Worn out. Exhausted. Drained. Beat.
No matter how we describe it, we’ve all experienced that sluggish feeling. While it can be tempting to reach for an energy drink or head back to bed for a nice nap, there are healthier ways to fight fatigue.
“When we’re feeling tired, it may be because we didn’t get enough sleep the night before or we didn’t eat a good breakfast that morning,” explains Keala TeKolste, MD, family medicine physician at Main Line Health. “The first step in helping to reverse fatigue is identifying the cause.”
Following are the most common reasons we experience fatigue and how to fight it.
You’re not eating a balanced diet
Eating a meal is a process that’s meant to be enjoyed, from thoughtful preparation and cooking to how you serve it and who you share it with. But remember that, above all, food is fuel. While it’s okay to enjoy a juicy burger with friends at a sporting event or enjoy a second piece of cake at a party, you should generally look at your diet as a primary way to keep your body and mind healthy and energized.
A fatigue-fighting diet isn’t all that different from the foods your doctor would normally recommend. Opt for whole grains, produce, lean meats and complex carbohydrates like sweet potatoes, brown rice, beans or oatmeal. While grabbing a bag of pretzels or nuts on the go is a healthier choice than the drive-thru you should try to avoid packaged snacks, in general, and overly processed foods.
Reaching for a coffee to keep yourself awake isn’t a bad thing but before you start brewing, ask yourself: When was the last time I had a drink of water?
“One of the telltale signs of dehydration is weakness or fatigue,” says Dr. TeKolste. “If you’re feeling tired during the day, reach for a glass of water before anything else. Fueling up on coffee, soda or energy drinks will only offer a temporary burst of energy.”
You’re exercising too much…
This is a case when there can be too much of a good thing. While staying active and prioritizing fitness is part of an overall healthy lifestyle so, too, is giving your body time to rest.
“We should be building recovery days into our workout schedule,” says Dr. TeKolste. “On the day after you try a particularly rigorous workout or target a new muscle group, grant yourself and your body some time to rest and recover.”
…or you’re not exercising enough
Maybe you’re pressed for time, recovering from an injury or struggling to muster the courage or motivation to begin working out. Whatever the reason, a lack of physical conditioning (read: a prolonged break from exercise) can make everyday tasks more exhausting. Carrying in the groceries or walking a flight of stairs might leave you feeling more winded or worn out than usual.
Regular exercise can give you the energy you need to complete these tasks and make it through the day feeling alert and energized. And you’ll sleep better at night, too—an often-overlooked benefit of regular exercise is that it can improve sleep quality.
You’re really stressed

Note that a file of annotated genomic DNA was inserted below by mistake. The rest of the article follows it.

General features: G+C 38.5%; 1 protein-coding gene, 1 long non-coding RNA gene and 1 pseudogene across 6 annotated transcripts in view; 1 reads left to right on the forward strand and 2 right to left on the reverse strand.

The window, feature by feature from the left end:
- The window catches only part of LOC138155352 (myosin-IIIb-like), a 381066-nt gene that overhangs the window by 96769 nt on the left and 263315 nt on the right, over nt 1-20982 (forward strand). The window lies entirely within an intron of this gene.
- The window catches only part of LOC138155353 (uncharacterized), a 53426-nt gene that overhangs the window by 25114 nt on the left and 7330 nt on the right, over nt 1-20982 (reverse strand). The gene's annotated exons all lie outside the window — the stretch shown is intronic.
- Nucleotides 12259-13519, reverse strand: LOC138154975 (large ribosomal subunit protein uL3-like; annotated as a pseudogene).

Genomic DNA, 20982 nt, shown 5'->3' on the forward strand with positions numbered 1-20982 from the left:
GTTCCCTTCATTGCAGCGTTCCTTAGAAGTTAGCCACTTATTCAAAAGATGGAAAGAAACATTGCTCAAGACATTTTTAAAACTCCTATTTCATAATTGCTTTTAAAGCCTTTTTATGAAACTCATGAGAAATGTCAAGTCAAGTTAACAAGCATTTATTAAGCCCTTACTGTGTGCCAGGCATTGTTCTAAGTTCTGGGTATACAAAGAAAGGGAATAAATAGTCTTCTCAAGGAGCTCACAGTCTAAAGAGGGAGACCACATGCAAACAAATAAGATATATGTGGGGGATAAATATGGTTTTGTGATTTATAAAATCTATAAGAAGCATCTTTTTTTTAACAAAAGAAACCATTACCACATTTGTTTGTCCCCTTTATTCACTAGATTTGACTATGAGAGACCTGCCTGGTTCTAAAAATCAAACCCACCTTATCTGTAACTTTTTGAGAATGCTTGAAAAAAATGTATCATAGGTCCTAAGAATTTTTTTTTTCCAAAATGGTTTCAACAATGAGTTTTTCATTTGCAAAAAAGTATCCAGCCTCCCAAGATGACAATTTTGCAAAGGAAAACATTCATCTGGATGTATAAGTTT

Chronic stress can take a serious toll on your body; it’s been linked to a greater incidence of heart attack, stroke, depression, high blood pressure and headaches. As you can imagine, it also affects your sleep quality and energy levels. Stress is considered chronic when it lasts for several days or longer, or you experience several stressful or anxiety-inducing situations within a short period of time.
Chronic stress causes the body to enter a state of hyperarousal which is, essentially, a heightened state of stress or anxiety as a result of a recent professional or personal event. Unfortunately, this hyperarousal can also throw a wrench in our normal sleep cycle.
“Consider the times when you’ve woken up in the middle of the night thinking about something that happened at work or you’ve had trouble falling asleep because you’re upset about a disagreement with a loved one,” says Dr. TeKolste. “These are all events that impact our quality of sleep at night and, in turn, our alertness during the day.”
Be honest: When was the last time you had a good night’s sleep? If you’re regularly going to bed late, waking up early, and prioritizing other tasks or projects over going to bed, it can start to take a toll on your performance and alertness during the day.
Make it a goal to sleep for seven hours each night and set a strict limit on hours that you’ll attend to work commitments, answer the phone or watch television. You should also focus on making your bedroom an environment that is conducive to sleep—a cool, dark, soothing environment without any electronic distractions.
A medical condition or medications you’re taking
Many of these are temporary causes of fatigue and low energy, and can be easily fixed by changing your lifestyle. But, if your fatigue or lack of energy is really affecting your quality of life or persists after making these changes, talk to your health care provider about potential medical causes of fatigue, including anemia or a thyroid issue.
Main Line Health serves patients at hospitals and health centers throughout the western suburbs of Philadelphia. To schedule an appointment with a specialist at Main Line Health, call 1.866.CALL.MLH (225.5654) or use our secure online appointment request form.